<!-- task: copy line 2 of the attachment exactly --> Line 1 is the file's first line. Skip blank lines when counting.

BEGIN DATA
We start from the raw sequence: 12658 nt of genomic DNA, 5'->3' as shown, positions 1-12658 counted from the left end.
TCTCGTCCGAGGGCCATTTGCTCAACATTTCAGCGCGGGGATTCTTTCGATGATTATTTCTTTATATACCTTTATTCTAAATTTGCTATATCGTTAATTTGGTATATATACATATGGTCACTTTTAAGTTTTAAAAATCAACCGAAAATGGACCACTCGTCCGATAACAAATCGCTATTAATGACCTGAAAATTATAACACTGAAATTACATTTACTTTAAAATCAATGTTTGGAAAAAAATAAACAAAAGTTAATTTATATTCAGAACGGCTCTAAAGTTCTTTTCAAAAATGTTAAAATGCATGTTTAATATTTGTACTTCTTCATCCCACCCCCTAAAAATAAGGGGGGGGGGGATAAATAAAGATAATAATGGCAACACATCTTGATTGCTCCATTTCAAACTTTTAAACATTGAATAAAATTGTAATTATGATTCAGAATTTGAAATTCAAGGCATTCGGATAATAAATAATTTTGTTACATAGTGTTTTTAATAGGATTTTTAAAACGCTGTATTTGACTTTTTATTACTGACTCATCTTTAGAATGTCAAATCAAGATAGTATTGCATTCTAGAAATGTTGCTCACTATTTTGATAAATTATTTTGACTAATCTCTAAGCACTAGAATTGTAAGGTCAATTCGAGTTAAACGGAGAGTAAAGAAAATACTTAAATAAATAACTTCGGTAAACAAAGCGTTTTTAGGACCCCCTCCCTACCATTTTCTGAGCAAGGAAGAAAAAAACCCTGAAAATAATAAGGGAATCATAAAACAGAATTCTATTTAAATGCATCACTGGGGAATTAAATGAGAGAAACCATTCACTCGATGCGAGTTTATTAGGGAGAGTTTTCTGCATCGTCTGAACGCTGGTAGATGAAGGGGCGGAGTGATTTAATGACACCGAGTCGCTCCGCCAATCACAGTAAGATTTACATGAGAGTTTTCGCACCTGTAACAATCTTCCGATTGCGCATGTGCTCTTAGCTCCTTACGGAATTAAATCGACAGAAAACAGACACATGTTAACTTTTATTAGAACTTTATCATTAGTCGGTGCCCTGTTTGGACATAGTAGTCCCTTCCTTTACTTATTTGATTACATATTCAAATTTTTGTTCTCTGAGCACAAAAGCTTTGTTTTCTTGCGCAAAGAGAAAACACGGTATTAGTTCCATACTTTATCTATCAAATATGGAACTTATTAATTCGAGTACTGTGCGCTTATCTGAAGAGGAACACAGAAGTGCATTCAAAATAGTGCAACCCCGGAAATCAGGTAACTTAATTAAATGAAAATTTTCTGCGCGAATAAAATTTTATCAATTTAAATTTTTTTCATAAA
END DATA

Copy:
TCTCGTCCGAGGGCCATTTGCTCAACATTTCAGCGCGGGGATTCTTTCGATGATTATTTCTTTATATACCTTTATTCTAAATTTGCTATATCGTTAATTTGGTATATATACATATGGTCACTTTTAAGTTTTAAAAATCAACCGAAAATGGACCACTCGTCCGATAACAAATCGCTATTAATGACCTGAAAATTATAACACTGAAATTACATTTACTTTAAAATCAATGTTTGGAAAAAAATAAACAAAAGTTAATTTATATTCAGAACGGCTCTAAAGTTCTTTTCAAAAATGTTAAAATGCATGTTTAATATTTGTACTTCTTCATCCCACCCCCTAAAAATAAGGGGGGGGGGGATAAATAAAGATAATAATGGCAACACATCTTGATTGCTCCATTTCAAACTTTTAAACATTGAATAAAATTGTAATTATGATTCAGAATTTGAAATTCAAGGCATTCGGATAATAAATAATTTTGTTACATAGTGTTTTTAATAGGATTTTTAAAACGCTGTATTTGACTTTTTATTACTGACTCATCTTTAGAATGTCAAATCAAGATAGTATTGCATTCTAGAAATGTTGCTCACTATTTTGATAAATTATTTTGACTAATCTCTAAGCACTAGAATTGTAAGGTCAATTCGAGTTAAACGGAGAGTAAAGAAAATACTTAAATAAATAACTTCGGTAAACAAAGCGTTTTTAGGACCCCCTCCCTACCATTTTCTGAGCAAGGAAGAAAAAAACCCTGAAAATAATAAGGGAATCATAAAACAGAATTCTATTTAAATGCATCACTGGGGAATTAAATGAGAGAAACCATTCACTCGATGCGAGTTTATTAGGGAGAGTTTTCTGCATCGTCTGAACGCTGGTAGATGAAGGGGCGGAGTGATTTAATGACACCGAGTCGCTCCGCCAATCACAGTAAGATTTACATGAGAGTTTTCGCACCTGTAACAATCTTCCGATTGCGCATGTGCTCTTAGCTCCTTACGGAATTAAATCGACAGAAAACAGACACATGTTAACTTTTATTAGAACTTTATCATTAGTCGGTGCCCTGTTTGGACATAGTAGTCCCTTCCTTTACTTATTTGATTACATATTCAAATTTTTGTTCTCTGAGCACAAAAGCTTTGTTTTCTTGCGCAAAGAGAAAACACGGTATTAGTTCCATACTTTATCTATCAAATATGGAACTTATTAATTCGAGTACTGTGCGCTTATCTGAAGAGGAACACAGAAGTGCATTCAAAATAGTGCAACCCCGGAAATCAGGTAACTTAATTAAATGAAAATTTTCTGCGCGAATAAAATTTTATCAATTTAAATTTTTTTCATAAA